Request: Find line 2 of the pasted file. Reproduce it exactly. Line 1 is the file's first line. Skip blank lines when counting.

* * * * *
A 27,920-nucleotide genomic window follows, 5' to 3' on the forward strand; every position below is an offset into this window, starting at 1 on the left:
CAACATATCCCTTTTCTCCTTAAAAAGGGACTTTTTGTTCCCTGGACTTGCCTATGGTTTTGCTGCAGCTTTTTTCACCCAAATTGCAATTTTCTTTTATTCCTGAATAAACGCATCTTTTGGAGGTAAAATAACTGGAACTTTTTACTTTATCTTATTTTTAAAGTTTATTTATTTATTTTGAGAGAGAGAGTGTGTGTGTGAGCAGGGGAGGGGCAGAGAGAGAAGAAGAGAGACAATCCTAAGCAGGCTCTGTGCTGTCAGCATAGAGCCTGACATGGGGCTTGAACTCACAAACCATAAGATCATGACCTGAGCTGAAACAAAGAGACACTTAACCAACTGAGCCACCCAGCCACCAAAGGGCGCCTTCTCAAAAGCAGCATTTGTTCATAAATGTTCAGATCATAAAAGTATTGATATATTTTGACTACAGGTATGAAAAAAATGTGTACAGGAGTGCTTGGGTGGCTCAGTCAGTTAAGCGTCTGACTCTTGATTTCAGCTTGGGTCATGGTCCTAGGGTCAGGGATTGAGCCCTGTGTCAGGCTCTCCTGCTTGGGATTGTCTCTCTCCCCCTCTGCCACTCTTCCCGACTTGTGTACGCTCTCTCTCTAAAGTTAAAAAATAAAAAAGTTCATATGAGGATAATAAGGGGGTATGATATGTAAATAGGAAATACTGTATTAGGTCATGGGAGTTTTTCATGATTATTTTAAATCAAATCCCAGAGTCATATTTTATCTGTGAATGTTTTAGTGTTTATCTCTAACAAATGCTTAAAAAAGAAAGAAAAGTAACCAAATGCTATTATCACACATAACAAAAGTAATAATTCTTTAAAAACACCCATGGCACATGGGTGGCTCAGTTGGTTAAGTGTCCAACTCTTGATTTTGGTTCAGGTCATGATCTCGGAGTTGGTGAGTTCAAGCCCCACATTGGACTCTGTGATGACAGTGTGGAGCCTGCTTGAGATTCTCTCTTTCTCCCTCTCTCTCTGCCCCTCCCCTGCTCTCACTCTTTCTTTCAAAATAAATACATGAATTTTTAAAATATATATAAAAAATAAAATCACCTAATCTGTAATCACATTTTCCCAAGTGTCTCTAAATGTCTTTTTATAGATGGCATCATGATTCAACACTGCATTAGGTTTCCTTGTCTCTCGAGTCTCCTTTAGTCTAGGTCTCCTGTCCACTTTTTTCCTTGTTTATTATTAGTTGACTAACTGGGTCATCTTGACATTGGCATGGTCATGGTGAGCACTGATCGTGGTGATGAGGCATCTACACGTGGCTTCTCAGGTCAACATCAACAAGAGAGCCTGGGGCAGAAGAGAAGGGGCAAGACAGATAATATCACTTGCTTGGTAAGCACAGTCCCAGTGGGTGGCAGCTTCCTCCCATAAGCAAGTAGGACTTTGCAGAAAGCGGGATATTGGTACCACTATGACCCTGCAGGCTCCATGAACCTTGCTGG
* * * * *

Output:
CAACATATCCCTTTTCTCCTTAAAAAGGGACTTTTTGTTCCCTGGACTTGCCTATGGTTTTGCTGCAGCTTTTTTCACCCAAATTGCAATTTTCTTTTATTCCTGAATAAACGCATCTTTTGGAGGTAAAATAACTGGAACTTTTTACTTTATCTTATTTTTAAAGTTTATTTATTTATTTTGAGAGAGAGAGTGTGTGTGTGAGCAGGGGAGGGGCAGAGAGAGAAGAAGAGAGACAATCCTAAGCAGGCTCTGTGCTGTCAGCATAGAGCCTGACATGGGGCTTGAACTCACAAACCATAAGATCATGACCTGAGCTGAAACAAAGAGACACTTAACCAACTGAGCCACCCAGCCACCAAAGGGCGCCTTCTCAAAAGCAGCATTTGTTCATAAATGTTCAGATCATAAAAGTATTGATATATTTTGACTACAGGTATGAAAAAAATGTGTACAGGAGTGCTTGGGTGGCTCAGTCAGTTAAGCGTCTGACTCTTGATTTCAGCTTGGGTCATGGTCCTAGGGTCAGGGATTGAGCCCTGTGTCAGGCTCTCCTGCTTGGGATTGTCTCTCTCCCCCTCTGCCACTCTTCCCGACTTGTGTACGCTCTCTCTCTAAAGTTAAAAAATAAAAAAGTTCATATGAGGATAATAAGGGGGTATGATATGTAAATAGGAAATACTGTATTAGGTCATGGGAGTTTTTCATGATTATTTTAAATCAAATCCCAGAGTCATATTTTATCTGTGAATGTTTTAGTGTTTATCTCTAACAAATGCTTAAAAAAGAAAGAAAAGTAACCAAATGCTATTATCACACATAACAAAAGTAATAATTCTTTAAAAACACCCATGGCACATGGGTGGCTCAGTTGGTTAAGTGTCCAACTCTTGATTTTGGTTCAGGTCATGATCTCGGAGTTGGTGAGTTCAAGCCCCACATTGGACTCTGTGATGACAGTGTGGAGCCTGCTTGAGATTCTCTCTTTCTCCCTCTCTCTCTGCCCCTCCCCTGCTCTCACTCTTTCTTTCAAAATAAATACATGAATTTTTAAAATATATATAAAAAATAAAATCACCTAATCTGTAATCACATTTTCCCAAGTGTCTCTAAATGTCTTTTTATAGATGGCATCATGATTCAACACTGCATTAGGTTTCCTTGTCTCTCGAGTCTCCTTTAGTCTAGGTCTCCTGTCCACTTTTTTCCTTGTTTATTATTAGTTGACTAACTGGGTCATCTTGACATTGGCATGGTCATGGTGAGCACTGATCGTGGTGATGAGGCATCTACACGTGGCTTCTCAGGTCAACATCAACAAGAGAGCCTGGGGCAGAAGAGAAGGGGCAAGACAGATAATATCACTTGCTTGGTAAGCACAGTCCCAGTGGGTGGCAGCTTCCTCCCATAAGCAAGTAGGACTTTGCAGAAAGCGGGATATTGGTACCACTATGACCCTGCAGGCTCCATGAACCTTGCTGG